Major Maxwell Adam Mahama
Nothing will take my mind away from a young nice looking man in military uniform taking this space, no matter how hard I tried. It wasn’t supposed to be my beef. But I couldn’t avoid making it my beef. Can you believe his wife was our student barely a year ago? Many in our school knew him. I knew the wife as our student and I saw one of their children. I never saw the captain.
Yet everywhere I turn now, he’s there, as he should be. On radio, on television, online, everywhere. One of my nurses called, “Nana, do you know the man was my brother’s military academy classmate?” It’s confounding; sad, perhaps the saddest event in the Fourth Republic. How it could have happened where it happened and when it happened seems to beat all the imagination of compatriots’ whose predispositions are in tune with mine regarding that regrettable incident.
We must soul search very hard for the answers we must know and most probably do know but which for our own shameful pretences clouds them from our knowing. The collective is always safer if it would work hard or, even not so hard when answers are easy to find, to develop solutions that prevent despicable events from happening. That should have been the case with the Captain Maxwell Adam Mahama terrible situation.
It is the search in grief. We all want answers to how in the 21st century, a mob would resort to that action without pausing one second, just one second, to verify the man’s plea that he was a soldier on national duty and not an armed robber. How could the majority have ignored the honesty of a humble son of the land, someone working to free us all from the galamsey scourge? Why they couldn’t and wouldn’t tell what we are that we think we are not.
Before I go any further, and before I forget, let me appeal to all media houses and anyone who has anything to do with multiplying words: spoken, written, signed, to educate my compatriots (illiterate, not-so-literate, neo-literate and literate) that every action, good, bad and ugly, these days, gets recorded and that if you participate in mob action you will be caught and dealt with accordingly.
It is a massive indictment on state institutions who could have acted to prevent that dastardly mishap. For one, the NCCE cannot escape the blame on any and every score. This is probably the most unthinkable
unimaginable vigilantism that could happen in reality. But things of lesser scale have been happening. I have not seen, read, heard anywhere the NCCE is mounting a campaign to check it.
The media seem to be doing their part. They are blowing and multiplying the horror all over. The sensationalism is there too; maybe to some extent justifiable especially if they can show it deepens the sense of outrage among citizens to vow it will never happen again.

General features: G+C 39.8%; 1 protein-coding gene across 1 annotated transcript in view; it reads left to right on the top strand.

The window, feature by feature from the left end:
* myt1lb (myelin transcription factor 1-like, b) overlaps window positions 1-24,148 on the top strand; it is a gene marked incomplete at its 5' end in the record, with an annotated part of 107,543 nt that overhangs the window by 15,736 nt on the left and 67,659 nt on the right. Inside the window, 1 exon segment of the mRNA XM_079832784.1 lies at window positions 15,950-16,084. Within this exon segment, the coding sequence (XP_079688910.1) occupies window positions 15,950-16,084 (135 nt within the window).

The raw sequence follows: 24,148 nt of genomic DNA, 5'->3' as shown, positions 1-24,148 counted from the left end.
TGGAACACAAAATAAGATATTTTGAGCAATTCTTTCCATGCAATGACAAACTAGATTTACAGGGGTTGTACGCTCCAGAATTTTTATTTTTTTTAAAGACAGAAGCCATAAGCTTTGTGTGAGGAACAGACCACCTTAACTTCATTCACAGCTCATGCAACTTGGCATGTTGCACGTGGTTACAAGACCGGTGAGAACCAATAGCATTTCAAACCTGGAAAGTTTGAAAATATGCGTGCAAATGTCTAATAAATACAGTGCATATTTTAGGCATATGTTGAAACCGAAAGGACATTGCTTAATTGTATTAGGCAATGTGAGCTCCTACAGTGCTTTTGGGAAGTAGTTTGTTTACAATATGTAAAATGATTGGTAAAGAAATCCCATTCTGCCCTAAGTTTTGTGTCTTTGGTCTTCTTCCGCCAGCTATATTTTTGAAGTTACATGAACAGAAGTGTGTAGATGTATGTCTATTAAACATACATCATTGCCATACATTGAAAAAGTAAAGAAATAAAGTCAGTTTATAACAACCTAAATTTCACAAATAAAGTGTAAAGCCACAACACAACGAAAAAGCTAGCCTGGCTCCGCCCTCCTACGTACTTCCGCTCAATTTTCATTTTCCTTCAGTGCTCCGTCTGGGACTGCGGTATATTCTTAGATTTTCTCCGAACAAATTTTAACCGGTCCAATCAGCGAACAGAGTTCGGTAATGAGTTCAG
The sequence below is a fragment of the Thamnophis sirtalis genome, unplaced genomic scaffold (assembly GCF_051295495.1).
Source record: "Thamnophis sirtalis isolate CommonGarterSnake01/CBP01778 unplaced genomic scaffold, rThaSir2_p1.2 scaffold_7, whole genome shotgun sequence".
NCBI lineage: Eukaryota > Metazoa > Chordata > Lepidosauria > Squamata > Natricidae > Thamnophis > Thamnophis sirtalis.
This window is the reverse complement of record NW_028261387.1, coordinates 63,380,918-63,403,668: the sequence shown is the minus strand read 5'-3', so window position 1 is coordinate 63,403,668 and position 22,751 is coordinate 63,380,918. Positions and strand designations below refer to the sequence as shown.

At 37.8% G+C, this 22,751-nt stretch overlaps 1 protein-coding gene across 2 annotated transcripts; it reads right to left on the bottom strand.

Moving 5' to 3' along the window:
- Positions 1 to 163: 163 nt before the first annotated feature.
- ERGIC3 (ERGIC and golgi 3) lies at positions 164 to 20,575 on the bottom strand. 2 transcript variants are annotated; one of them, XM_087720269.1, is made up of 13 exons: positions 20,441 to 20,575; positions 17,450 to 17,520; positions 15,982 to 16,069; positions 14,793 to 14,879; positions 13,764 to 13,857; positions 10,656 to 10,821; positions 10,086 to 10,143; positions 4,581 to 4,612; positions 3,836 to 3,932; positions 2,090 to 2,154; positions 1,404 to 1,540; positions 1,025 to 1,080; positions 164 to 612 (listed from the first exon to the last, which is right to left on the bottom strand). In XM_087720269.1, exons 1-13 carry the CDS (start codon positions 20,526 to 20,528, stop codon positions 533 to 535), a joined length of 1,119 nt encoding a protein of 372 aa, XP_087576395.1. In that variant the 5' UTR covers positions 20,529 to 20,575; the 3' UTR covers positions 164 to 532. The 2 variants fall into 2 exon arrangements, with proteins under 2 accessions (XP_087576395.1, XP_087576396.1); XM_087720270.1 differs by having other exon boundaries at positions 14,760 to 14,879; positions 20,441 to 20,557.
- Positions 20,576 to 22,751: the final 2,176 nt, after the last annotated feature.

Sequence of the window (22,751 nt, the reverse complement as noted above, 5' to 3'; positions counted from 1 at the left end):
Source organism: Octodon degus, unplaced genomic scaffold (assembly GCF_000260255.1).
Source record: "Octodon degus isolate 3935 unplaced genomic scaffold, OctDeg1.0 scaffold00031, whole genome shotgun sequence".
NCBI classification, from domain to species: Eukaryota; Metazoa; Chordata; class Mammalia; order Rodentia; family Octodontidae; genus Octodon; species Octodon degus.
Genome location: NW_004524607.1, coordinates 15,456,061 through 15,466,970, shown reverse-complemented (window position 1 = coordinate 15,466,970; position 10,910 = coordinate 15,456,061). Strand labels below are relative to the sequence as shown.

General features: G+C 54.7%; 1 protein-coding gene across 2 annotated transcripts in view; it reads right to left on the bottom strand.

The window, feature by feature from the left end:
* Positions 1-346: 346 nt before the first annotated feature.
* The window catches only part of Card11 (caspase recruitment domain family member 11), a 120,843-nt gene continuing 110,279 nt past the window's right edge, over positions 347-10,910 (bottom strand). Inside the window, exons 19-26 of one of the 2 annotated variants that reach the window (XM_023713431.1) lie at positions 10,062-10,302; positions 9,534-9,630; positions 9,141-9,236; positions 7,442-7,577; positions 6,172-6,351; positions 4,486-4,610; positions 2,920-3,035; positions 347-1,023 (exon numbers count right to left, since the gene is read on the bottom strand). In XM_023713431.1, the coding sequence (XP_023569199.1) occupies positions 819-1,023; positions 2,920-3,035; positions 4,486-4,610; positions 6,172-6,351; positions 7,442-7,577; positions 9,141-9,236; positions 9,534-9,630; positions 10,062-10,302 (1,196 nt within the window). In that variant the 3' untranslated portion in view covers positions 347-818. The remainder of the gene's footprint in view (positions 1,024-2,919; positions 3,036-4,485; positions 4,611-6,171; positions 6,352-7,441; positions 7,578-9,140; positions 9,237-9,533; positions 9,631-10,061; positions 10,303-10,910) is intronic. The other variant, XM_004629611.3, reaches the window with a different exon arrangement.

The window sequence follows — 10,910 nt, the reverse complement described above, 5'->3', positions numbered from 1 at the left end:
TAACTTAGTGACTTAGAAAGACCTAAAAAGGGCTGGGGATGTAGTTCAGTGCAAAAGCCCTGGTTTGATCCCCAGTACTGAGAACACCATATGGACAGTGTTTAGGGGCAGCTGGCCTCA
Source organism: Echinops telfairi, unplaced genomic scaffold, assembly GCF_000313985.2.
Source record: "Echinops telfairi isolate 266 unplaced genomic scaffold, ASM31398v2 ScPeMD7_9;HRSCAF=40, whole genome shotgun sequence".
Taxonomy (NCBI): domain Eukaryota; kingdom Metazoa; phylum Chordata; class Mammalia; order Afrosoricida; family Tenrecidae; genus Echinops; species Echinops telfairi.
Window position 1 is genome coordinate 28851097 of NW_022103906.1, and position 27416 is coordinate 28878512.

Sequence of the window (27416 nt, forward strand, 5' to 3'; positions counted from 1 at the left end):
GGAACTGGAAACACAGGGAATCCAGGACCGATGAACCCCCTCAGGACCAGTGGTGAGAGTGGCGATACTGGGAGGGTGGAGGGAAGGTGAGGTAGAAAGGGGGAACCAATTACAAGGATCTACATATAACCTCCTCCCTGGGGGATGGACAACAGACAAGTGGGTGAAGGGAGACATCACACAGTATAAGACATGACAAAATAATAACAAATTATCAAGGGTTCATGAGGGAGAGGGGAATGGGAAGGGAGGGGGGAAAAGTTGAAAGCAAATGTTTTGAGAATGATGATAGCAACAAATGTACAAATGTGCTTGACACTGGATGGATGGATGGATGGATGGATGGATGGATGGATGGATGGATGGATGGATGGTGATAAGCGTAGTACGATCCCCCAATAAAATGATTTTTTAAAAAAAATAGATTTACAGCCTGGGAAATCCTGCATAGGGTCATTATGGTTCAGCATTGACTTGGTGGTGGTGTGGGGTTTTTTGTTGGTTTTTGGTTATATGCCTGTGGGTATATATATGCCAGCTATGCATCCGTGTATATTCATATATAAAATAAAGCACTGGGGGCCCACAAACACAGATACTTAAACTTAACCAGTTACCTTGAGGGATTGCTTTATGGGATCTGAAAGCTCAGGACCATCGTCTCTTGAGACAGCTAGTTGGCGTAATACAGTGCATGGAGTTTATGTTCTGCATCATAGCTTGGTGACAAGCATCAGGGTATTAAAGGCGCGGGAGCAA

Blame me if you disagree. However, if you think this should be the last most abhorrent vigilantism, that is it should be stopped and never made to happen again, we should revisit the so-called revolutionary “we no go sit down” rabble rousing. Coming close to an assemblyman leading Somanya police vehicle burning charge, we should match the assemblyman’s role as a development agent to that of the assemblyman rogue.
There’s a lot of the latter around. As someone involved in grassroots governance, I have experienced and encountered assemblymen, and even unit committee chairmen, arrogating to themselves powers they do not have to wreak misery on citizens. The concept might have been designed to positively affect people’s lives. That notwithstanding, as it is with all human designs, it needs to be closely studied for its pitfalls.
Those entrusted or who find themselves in those roles must be educated and trained to be of service and offer service to improve the conditions of citizens. It should not happen that an assemblyman would see himself as being more protective of citizens than a soldier on national assignment to prevent the evil of galamsey. The two are supposed to work together. It actually looks like a highly ignorant assemblyman who didn’t know soldiers’ presence in his area since the troops were not hidden.
If I were the assemblyman’s chief, I would immortalise Captain Mahama. I would create some perpetual physical symbol for him to remind the people at all times and in full memory that his has been the supreme sacrifice. I am sure someone somewhere with the wherewithal, not just money but the authority, to do something to keep reminding us all of the day of our collective shame. We are all shamed and shame us all. In the name of Captain Maxwell Adam Mahama, shame us all.